Chapters 22

The Personal Staff Of Princes Icon

September 20, 2021

The choice of staff is very important to a prince, and they are good or not according to the discrimination of the prince.

The first opinion which one forms of a prince, and of his capability, is by observing the people he has around him. When they are capable and faithful, he may always be considered wise because he has known how to recognize the capable and to keep them faithful. But when they are otherwise, one cannot form a good opinion of him, for the prime error which he made was in choosing them.

Antonio da Venafro was the minister of Pandolfo Petrucci, prince of Siena. Pandolfo was very clever to have Venafro on his staff.

Three Kinds of Minds

There are three classes of minds:

  1. One which understands by itself. This is most excellent
  2. One which appreciates what others understood. This is good.
  3. One which neither understands by itself nor through the explanation of others. This is useless

Pandolfo was both a first and second class mind. Whenever one has sufficient judgment to know good and bad, he can recognize the good and the bad in his staff.

The one he can praise and the other correct. Thus the person cannot hope to deceive him, and is kept honest.

But to enable a prince to form an opinion of his staff, there is one test which never fails. When you see someone thinking more of his own interests than of yours, and seeking inwardly his own profit in everything, such a man will never make a good servant.

Nor will you ever be able to trust him, because he who has the state of another in his hands ought never to think of himself.

He should always think of his prince and never pay any attention to matters in which the prince is not concerned.

On the other hand, to keep his servant honest the prince ought to reward him, honouring him, enriching him, doing him kindnesses, sharing the honours and concerns with him. At the same time let him see that he cannot stand alone, so that many honours may not make him desire more, many riches make him wish for more, and that many problems may make him afraid to take chances.

When, therefore, servants, and princes towards servants, are thus disposed, they can trust each other. But when it is otherwise, the end will always be bad for either one or the other.

Chapter 23: How Flatterers Should Be Avoided

Princes should be very careful and discriminating of flatterers.

The courts are full of such people, because men are so wrapped up in their own affairs, and in a way so deceived in them, that it is difficult to protect them from this danger.

If they wish to defend themselves, they run the danger of becoming despised.

The only way to guard from flatterers is to allow people to tell you the truth. But this also reduces respect for you.

Therefore a wise prince should follow a third way by choosing the wise men in his state, and letting them alone speak the truth to him. He should:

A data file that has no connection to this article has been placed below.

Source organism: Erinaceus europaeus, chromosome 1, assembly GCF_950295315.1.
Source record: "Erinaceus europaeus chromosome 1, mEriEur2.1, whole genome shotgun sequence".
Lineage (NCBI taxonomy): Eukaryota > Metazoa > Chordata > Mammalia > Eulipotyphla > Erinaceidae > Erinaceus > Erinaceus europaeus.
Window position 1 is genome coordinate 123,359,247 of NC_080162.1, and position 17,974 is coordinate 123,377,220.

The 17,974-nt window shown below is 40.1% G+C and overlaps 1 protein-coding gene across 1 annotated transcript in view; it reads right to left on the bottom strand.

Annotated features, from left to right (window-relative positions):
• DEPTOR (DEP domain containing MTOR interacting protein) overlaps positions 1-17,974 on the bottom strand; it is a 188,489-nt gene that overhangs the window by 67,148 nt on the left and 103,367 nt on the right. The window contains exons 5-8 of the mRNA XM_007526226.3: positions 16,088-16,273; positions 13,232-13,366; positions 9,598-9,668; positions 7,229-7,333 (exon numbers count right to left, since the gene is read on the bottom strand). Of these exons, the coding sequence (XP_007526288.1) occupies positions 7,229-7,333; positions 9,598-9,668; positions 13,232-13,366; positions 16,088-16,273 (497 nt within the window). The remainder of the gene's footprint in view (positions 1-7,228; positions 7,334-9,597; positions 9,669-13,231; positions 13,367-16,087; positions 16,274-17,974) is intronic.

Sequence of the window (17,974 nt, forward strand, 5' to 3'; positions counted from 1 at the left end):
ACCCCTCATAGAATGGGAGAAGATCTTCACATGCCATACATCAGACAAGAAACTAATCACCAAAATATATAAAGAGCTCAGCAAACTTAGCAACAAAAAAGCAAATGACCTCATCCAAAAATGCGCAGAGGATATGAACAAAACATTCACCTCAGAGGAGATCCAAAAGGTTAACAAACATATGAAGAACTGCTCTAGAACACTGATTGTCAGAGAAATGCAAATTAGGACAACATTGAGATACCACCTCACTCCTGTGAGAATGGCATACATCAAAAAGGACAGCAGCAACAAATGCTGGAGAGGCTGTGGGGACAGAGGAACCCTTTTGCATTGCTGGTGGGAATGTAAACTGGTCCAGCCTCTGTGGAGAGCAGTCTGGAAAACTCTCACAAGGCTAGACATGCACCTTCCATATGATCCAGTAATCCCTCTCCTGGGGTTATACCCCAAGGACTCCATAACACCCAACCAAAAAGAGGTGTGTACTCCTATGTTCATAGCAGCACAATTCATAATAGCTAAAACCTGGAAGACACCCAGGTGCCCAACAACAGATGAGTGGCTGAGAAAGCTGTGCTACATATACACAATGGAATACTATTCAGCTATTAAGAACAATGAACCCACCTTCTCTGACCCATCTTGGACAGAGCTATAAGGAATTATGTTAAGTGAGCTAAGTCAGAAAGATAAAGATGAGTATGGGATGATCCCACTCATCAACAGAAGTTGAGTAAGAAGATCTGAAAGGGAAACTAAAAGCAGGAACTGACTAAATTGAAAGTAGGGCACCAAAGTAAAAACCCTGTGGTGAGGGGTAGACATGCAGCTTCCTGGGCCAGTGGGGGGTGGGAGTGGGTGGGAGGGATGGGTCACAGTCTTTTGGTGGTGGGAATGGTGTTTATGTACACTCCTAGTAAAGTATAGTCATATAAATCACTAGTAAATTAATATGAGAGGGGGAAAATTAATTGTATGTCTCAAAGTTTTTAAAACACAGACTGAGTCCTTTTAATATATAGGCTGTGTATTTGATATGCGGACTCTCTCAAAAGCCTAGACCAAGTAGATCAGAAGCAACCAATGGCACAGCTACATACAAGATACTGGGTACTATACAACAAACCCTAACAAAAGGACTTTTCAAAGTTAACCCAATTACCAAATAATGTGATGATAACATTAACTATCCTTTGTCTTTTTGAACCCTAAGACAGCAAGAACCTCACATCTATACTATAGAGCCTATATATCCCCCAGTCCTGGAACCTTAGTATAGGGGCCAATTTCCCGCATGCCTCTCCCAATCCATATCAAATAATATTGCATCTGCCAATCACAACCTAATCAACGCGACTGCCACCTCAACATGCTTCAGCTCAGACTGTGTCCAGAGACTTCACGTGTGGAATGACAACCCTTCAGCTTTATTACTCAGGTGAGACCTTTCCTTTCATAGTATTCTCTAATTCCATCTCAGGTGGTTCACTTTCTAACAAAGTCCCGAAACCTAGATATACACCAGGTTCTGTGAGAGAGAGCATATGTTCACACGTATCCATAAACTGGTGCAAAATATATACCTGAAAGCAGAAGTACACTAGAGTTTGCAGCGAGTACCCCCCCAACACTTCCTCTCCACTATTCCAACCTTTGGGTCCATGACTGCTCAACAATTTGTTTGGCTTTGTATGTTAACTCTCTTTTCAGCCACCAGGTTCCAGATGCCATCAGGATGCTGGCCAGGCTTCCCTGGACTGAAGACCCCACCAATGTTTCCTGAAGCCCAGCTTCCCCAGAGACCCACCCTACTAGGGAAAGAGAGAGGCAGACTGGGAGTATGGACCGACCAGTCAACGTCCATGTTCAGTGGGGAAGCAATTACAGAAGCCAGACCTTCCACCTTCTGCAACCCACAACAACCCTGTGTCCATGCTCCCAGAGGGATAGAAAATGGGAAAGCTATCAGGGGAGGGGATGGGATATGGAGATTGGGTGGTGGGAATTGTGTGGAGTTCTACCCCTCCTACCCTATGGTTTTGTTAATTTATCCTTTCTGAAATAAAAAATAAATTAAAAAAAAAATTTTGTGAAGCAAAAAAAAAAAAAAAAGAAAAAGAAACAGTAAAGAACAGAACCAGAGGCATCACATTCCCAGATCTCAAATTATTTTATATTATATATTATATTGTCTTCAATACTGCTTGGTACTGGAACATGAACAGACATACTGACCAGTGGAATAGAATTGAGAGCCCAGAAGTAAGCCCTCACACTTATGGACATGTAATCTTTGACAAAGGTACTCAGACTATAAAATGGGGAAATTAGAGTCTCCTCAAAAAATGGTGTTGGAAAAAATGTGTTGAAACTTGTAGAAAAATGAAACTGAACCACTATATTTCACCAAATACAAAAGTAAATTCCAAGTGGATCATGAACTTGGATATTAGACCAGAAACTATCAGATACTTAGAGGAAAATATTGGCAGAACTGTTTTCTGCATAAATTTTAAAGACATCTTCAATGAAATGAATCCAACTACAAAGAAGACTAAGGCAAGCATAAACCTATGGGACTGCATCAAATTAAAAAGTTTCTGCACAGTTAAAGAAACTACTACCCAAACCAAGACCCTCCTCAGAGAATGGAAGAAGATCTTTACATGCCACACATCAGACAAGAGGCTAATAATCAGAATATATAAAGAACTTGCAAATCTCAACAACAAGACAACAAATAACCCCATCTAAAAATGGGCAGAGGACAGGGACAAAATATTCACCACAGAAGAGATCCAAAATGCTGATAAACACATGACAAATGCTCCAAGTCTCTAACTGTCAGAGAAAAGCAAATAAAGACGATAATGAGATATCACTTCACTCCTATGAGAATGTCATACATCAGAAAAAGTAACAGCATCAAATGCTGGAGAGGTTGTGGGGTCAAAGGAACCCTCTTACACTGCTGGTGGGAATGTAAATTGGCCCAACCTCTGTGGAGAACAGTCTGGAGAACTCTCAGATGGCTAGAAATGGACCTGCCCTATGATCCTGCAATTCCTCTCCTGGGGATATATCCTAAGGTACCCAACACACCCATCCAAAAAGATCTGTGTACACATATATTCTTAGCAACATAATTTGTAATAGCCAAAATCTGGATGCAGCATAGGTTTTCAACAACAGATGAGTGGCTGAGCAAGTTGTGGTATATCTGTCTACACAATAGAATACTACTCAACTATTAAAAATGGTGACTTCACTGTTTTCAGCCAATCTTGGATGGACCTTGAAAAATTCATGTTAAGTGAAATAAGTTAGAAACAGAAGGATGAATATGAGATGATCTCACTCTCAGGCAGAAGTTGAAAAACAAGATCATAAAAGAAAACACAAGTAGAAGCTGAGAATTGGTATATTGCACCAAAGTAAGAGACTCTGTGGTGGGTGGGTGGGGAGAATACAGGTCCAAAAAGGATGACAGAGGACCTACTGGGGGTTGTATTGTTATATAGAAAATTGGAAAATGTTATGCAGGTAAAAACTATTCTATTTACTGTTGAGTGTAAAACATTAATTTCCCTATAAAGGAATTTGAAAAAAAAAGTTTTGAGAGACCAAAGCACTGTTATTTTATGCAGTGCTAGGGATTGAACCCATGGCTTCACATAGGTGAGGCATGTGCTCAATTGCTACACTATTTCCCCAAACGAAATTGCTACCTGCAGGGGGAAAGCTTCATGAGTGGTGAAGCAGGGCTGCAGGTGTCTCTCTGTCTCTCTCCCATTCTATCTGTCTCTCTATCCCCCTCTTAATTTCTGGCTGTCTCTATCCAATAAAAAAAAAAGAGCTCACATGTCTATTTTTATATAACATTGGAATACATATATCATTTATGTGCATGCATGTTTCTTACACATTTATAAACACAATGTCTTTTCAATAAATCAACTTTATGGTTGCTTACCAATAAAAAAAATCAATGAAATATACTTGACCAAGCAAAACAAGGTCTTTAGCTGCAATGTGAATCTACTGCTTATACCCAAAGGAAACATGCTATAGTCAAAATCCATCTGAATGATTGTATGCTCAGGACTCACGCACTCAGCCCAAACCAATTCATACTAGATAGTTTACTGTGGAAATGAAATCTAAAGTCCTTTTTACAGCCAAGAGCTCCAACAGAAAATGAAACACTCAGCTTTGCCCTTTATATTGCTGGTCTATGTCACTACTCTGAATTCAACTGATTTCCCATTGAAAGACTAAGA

• question them about everything
  • listen to their opinions
  • form his own conclusions.

These councilors, separately and collectively, should know that the more freely they speak, the more they will be preferred.

Outside of these, he should listen to no one. He should pursue and stick to his decisions.

He who does otherwise is either:

  • beaten by flatterers, or
  • changes his opinions that he is laughed at.

An example is Fra Luca, the man of affairs to Maximilian, the present emperor. He said to the emperor:

“He consulted with no one, yet never got his own way in anything.”

This is because the emperor was secretive. He does not communicate his plans to any one, nor does he receive opinions on them.

When he implemented his opinions, they were immediately argued against by the men around him. This made him change them.

This made his decisions unreliable.

A prince, therefore, should always:

  • take advice, but only when he wishes and not when others wish
  • make it clear that he does not want advice unless he asks for it.
  • constantly inquire and patiently listen
  • let his anger be felt by anyone who misinforms him

Some think that a prince might appear wise not through his own ability, but through his good advisers. Such a belief is clearly wrong, because an unwise prince will never take good advice. He might be well governed, but only for a short time. This is because his governor would in a short time take his state away from him.

If a prince who is not wise takes advice from more than one person he will always get different bits of advice, and he will not know how to accommodate them.

Each of the advisors will think of his own interests and the prince will not know how to control them or to see through them. This is typical, because men will always deceive you, unless they are kept honest by constraint.

Therefore, good advice, no matter where it comes from, is a result of the prince’s wisdom. The prince’s wisdom does not come from good advice.